“This is an important milestone that allows us to finalise the baseline design of this very ambitious project, which will vastly advance astronomical knowledge,” says Tim de Zeeuw, ESO’s Director General. “I thank the site selection team for the tremendous work they have done over the past few years.”
ESO’s next step is to build a European extremely large optical/infrared telescope (E-ELT) with a primary mirror 42 metres in diameter. The E-ELT will be “the world’s biggest eye on the sky” — the only such telescope in the world. ESO is drawing up detailed construction plans together with the community. The E-ELT will address many of the most pressing unsolved questions in astronomy, and may, eventually, revolutionise our perception of the Universe, much as Galileo's telescope did 400 years ago. The final go-ahead for construction is expected at the end of 2010, with the start of operations planned for 2018.
The decision on the E-ELT site was taken by the ESO Council, which is the governing body of the Organisation composed of representatives of ESO’s fourteen Member States, and is based on an extensive comparative meteorological investigation, which lasted several years. The majority of the data collected during the site selection campaigns will be made public in the course of the year 2010.
Various factors needed to be considered in the site selection process. Obviously the “astronomical quality” of the atmosphere, for instance, the number of clear nights, the amount of water vapour, and the “stability” of the atmosphere (also known as seeing) played a crucial role. But other parameters had to be taken into account as well, such as the costs of construction and operations, and the operational and scientific synergy with other major facilities (VLT/VLTI, VISTA, VST, ALMA and SKA etc).
In March 2010, the ESO Council was provided with a preliminary report with the main conclusions from the E-ELT Site Selection Advisory Committee 
. These conclusions confirmed that all the sites examined in the final shortlist (Armazones, Ventarrones, Tolonchar and Vizcachas in Chile, and La Palma in Spain) have very good conditions for astronomical observing, each one with its particular strengths. The technical report concluded that Cerro Armazones, near Paranal, stands out as the clearly preferred site, because it has the best balance of sky quality for all the factors considered and can be operated in an integrated fashion with ESO’s Paranal Observatory. Cerro Armazones and Paranal share the same ideal conditions for astronomical observations. In particular, over 320 nights are clear per year.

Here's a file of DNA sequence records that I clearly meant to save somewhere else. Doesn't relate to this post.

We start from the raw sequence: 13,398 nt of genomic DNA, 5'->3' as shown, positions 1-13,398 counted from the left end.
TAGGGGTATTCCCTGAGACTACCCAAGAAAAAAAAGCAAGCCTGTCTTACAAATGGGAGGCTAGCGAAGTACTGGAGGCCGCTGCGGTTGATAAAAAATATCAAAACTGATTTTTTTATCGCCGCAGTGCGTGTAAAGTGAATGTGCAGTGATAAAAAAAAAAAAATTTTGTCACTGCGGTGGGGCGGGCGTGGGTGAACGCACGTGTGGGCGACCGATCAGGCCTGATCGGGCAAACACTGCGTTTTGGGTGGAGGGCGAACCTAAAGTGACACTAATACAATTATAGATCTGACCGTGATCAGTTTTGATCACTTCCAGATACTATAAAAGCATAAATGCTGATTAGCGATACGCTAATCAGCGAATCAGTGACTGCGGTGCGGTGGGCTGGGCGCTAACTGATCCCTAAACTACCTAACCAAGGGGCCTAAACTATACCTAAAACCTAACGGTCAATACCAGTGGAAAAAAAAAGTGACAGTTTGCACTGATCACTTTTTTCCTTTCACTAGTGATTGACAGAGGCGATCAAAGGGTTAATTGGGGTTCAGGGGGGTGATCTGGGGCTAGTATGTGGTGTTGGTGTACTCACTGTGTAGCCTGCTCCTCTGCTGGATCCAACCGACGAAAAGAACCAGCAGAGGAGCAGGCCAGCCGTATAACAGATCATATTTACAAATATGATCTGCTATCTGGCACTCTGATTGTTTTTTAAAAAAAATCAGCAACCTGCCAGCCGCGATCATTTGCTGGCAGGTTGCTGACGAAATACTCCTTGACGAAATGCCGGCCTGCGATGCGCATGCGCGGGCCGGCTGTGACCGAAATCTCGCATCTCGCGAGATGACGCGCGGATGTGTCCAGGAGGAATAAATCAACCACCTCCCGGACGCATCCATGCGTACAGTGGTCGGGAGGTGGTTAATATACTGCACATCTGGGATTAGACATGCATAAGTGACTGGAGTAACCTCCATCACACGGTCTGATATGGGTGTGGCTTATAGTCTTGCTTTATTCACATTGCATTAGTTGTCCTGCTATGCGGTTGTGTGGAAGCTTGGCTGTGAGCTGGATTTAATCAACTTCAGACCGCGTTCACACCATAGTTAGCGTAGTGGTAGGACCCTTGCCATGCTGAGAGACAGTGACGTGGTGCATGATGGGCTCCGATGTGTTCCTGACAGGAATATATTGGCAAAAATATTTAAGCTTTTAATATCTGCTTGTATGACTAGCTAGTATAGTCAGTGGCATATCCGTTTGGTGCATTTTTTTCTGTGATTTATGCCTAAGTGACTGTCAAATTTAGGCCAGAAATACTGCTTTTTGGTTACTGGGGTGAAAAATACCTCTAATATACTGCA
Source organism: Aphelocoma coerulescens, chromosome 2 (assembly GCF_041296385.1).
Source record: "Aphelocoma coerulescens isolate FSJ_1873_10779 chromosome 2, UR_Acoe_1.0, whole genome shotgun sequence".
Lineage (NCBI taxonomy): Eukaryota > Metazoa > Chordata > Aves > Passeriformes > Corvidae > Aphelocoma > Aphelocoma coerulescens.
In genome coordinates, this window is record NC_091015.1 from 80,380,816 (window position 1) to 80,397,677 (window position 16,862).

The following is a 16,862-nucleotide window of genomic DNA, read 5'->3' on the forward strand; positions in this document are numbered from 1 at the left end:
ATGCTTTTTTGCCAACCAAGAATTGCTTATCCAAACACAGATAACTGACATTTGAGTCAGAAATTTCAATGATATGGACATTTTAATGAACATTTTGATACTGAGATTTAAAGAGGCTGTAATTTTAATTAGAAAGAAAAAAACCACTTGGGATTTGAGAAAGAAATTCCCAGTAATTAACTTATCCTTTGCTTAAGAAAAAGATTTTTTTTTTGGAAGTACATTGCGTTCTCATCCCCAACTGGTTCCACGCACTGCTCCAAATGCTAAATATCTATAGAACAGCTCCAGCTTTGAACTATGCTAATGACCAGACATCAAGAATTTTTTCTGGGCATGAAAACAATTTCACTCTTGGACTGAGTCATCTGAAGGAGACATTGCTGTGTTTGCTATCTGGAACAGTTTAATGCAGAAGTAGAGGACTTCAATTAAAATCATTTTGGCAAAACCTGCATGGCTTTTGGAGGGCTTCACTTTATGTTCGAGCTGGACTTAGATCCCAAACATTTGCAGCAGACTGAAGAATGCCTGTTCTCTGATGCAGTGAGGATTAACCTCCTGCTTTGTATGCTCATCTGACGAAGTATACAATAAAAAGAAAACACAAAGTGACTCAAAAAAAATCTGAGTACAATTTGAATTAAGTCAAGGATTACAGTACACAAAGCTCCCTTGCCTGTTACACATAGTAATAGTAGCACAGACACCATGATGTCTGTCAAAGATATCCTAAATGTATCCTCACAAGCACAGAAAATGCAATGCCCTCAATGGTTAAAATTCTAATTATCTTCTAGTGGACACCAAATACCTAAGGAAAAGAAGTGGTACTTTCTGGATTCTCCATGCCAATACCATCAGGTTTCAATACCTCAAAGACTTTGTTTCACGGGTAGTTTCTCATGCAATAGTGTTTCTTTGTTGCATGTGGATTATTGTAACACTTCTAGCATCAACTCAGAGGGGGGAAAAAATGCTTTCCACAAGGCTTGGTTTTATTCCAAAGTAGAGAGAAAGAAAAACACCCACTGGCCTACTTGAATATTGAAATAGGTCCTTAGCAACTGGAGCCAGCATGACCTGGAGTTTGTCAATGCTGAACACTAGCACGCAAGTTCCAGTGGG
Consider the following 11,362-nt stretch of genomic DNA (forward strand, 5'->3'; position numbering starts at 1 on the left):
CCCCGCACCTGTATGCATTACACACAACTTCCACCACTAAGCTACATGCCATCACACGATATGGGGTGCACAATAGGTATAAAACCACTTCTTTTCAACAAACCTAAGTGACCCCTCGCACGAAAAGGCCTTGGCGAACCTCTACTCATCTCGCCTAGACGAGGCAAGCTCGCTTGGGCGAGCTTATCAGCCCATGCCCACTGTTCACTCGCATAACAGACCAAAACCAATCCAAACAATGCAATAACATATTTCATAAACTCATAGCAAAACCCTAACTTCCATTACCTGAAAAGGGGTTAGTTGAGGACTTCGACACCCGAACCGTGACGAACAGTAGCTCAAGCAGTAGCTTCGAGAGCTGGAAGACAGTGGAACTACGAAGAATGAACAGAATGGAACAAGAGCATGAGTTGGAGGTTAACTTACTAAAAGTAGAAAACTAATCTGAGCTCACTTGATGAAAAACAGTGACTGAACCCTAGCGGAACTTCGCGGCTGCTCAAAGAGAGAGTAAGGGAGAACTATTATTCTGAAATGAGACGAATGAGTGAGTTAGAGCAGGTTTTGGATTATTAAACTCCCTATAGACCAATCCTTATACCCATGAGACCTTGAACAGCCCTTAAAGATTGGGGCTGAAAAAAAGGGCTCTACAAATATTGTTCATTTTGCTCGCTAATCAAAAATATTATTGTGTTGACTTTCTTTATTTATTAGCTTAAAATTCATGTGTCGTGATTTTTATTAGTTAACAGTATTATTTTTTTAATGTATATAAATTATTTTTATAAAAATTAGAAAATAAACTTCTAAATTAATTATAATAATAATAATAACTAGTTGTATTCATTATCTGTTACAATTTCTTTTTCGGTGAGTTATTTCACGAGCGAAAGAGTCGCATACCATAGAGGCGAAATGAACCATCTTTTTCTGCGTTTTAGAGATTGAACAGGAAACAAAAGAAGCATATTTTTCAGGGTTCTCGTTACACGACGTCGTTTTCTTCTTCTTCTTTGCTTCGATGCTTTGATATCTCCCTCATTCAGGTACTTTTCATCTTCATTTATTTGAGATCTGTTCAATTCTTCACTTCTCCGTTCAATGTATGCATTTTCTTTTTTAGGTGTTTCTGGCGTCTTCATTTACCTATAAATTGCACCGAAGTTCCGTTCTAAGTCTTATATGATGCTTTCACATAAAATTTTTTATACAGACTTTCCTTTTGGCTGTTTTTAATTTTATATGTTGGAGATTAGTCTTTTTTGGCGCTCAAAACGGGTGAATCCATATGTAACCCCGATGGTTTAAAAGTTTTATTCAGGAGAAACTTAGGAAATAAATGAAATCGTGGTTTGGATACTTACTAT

Taking into account the very clear recommendation of the Site Selection Advisory Committee and all other relevant aspects, especially the scientific quality of the site, Council has now endorsed the choice of Cerro Armazones as the E-ELT baseline site 
“Adding the transformational scientific capabilities of the E-ELT to the already tremendously powerful integrated VLT observatory guarantees the long-term future of Paranal as the most advanced optical/infrared observatory in the world and further strengthens ESO’s position as the world-leading organisation for ground-based astronomy,” says de Zeeuw.
In anticipation of the choice of Cerro Armazones as the future site of the E-ELT and to facilitate and support the project, the Chilean Government has agreed to donate to ESO a substantial tract of land contiguous to ESO’s Paranal property and containing Armazones in order to ensure the continued protection of the site against all adverse influences, in particular light pollution and mining activities.
The independent E-ELT Site Selection Advisory Committee (SSAC) has been analysing results from several possible sites worldwide in great detail. Similar efforts have been carried out by the Thirty-Meter Telescope (TMT) site selection team from the US. For the sake of efficiency, the sites pre-selected by the TMT team (all in North and South America) were not studied by the SSAC, as the TMT team shared their data with the SSAC. Two of the sites on the SSAC short list, including Armazones, were on the TMT list.
The full ESO Council Resolution reads as follow:
Resolution of ESO Council on the Baseline Site for the E-ELT
* the very clear recommendation from the Site Selection Advisory Committee that the E-ELT should be located on Cerro Armazones in Northern Chile
* the considerable scientific synergy that would result between the E-ELT and future facilities in the Southern Hemisphere, most notably ALMA and SKA
* the operational and scientific synergies with Paranal that would result
and expressing its warmest appreciation for
* the very generous offers from Spain and Chile to host the E-ELT
* the very considerable contributions to the quality and depth of the discussion on the siting of the E-ELT made by Chile and Spain in the course of developing their offers;
Council has concluded that the overriding driver for the decision on the location of the E-ELT should be the scientific quality of the site. The scientific qualities of Cerro Armazones and the positive impact that locating the E-ELT there will have on the future scientific leadership of ESO are sufficiently compelling to outweigh the very substantial offer made by Spain.
Council has therefore resolved to approve the recommendation of the Director General to adopt Cerro Armazones in Chile as the baseline site for the E-ELT.
Council noted that this decision is essential for the completion of the construction proposal for decision at a later date.
Source: ESO - European Southern Observatory